Covid-19 Inquiry: What are the implications for your organisation?


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On 12 May 2021, the Prime Minister announced that there will be a public inquiry into the Covid-19 response commencing in Spring 2022 (the Inquiry).

He said that the "State has an obligation to examine its actions as rigorously and as candidly as possible, and to learn every lesson for the future." The Inquiry will be undertaken on a statutory basis with full powers under the Inquiries Act 2005, including the ability to compel the production of all relevant materials and take oral evidence in public under oath.

Although there are calls by some for the Inquiry to be set up as soon as possible, the Prime Minister has justified the timing on the basis that the Inquiry would put a significant burden on the NHS, Government and its scientific advisors, particularly if faced with a third wave of the virus next winter. The Prime Minister has indicated that the Inquiry must review the events of last year in the cold light of day, scrutinise every document, to hear from all the key players and analyse and learn from the breadth of the response.

The announcement comes following the findings of the Independent Panel for Pandemic Preparedness and Response, appointed by the WHO, that, despite wide-spread knowledge of the risks, governments failed to take sufficient preparatory steps to prepare and there were serious failures in the global response. Their report will no doubt be compelling reading for those handling the crisis now and into the next stage.

What are the next steps?

At present we have no "setting-up date" for the Inquiry, only the indication of Spring 2022. It is possible that the Government's decision to delay the start of the Inquiry until this date will be subject to a judicial review challenge by those who want it to start sooner, to ensure lessons are learnt and which can have an impact on decision making throughout the rest of the pandemic.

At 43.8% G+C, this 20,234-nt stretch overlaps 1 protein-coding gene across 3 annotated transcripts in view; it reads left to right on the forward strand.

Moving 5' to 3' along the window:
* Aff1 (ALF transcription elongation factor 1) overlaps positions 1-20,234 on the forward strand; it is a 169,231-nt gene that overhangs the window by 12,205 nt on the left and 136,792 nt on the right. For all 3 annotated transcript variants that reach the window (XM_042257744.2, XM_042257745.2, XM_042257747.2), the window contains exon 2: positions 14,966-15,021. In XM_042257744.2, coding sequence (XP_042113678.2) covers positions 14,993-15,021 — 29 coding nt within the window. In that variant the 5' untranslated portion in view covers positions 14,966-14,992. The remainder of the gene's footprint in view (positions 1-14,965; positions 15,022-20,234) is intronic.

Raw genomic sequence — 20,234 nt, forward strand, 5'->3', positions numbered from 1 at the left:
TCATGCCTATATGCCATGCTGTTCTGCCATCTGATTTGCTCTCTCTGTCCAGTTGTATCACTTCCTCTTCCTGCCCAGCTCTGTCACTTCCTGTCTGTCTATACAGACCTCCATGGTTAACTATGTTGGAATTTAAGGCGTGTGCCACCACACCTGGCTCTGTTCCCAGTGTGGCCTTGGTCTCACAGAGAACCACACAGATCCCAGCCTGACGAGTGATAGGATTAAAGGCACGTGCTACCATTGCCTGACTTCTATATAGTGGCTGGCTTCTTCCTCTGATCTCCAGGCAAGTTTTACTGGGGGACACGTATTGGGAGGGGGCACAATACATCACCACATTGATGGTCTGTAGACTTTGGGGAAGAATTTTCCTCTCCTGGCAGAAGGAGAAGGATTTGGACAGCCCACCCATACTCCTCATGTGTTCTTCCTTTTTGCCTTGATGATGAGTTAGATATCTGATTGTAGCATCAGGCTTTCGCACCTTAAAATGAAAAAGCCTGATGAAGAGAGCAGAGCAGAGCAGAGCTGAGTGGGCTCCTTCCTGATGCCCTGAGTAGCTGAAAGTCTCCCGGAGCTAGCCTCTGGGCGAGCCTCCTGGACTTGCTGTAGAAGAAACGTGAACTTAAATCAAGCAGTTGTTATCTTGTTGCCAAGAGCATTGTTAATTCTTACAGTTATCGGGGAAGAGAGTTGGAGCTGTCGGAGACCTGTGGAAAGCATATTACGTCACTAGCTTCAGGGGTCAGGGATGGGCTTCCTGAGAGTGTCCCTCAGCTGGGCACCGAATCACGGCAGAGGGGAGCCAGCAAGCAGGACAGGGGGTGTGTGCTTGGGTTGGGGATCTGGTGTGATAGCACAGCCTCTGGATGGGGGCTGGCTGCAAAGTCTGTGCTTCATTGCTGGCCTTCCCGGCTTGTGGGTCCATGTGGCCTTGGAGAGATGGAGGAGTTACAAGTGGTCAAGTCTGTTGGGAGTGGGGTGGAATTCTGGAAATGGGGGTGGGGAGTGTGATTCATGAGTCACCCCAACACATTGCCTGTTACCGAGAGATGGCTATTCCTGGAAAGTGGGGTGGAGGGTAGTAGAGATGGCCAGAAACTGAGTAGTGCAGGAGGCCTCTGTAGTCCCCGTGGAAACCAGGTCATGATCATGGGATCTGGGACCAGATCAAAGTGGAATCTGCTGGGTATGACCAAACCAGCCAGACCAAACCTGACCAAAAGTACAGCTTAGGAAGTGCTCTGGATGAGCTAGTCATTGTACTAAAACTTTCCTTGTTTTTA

That does not mean that nothing will happen before then; the Government will appoint a Chair and the terms of reference, setting out what the Inquiry will cover, will be prepared. Commonly we have seen judges appointed to this role (such as in the Grenfell Inquiry), but it is possible that the Chair will be a public health specialist.

One thing is certain: the Inquiry will take many years to complete. The extent of evidence to be reviewed, including core participant evidence, data compilation and analysis gathered during the pandemic and the Government response will be vast. It is hoped it will provide answers to all those directly affected to date and as we prepare for the future.

What you should be thinking about now?

Depending on your organisation's sector and role during the pandemic, you may be asked to be a "core participant" or alternatively choose to apply to become one. This may be because you played a "direct or significant role", have a significant interest, or could be subject to criticism during the Inquiry. Core participants have special rights in the inquiry process, which include receiving disclosure of documentation, being represented and making legal submissions, suggesting questions and receiving advance notice of the Inquiry's report.

Alternatively, you (or your staff) may be called as a witness. In most cases, witness evidence will be given by written statement or documents and it is for the Inquiry to decide who should be called to give evidence at an oral hearing. If you think your organisation may be asked to submit evidence, you may want to consider recording staff experiences now. You can also take steps to collate and retain data and documentation which might be relevant to the Inquiry.

Although the Inquiry cannot find civil or criminal liability, it is possible that it could result in future claims, based on the facts which come out of the process.

We will be providing further updates as more information is announced about the Inquiry.

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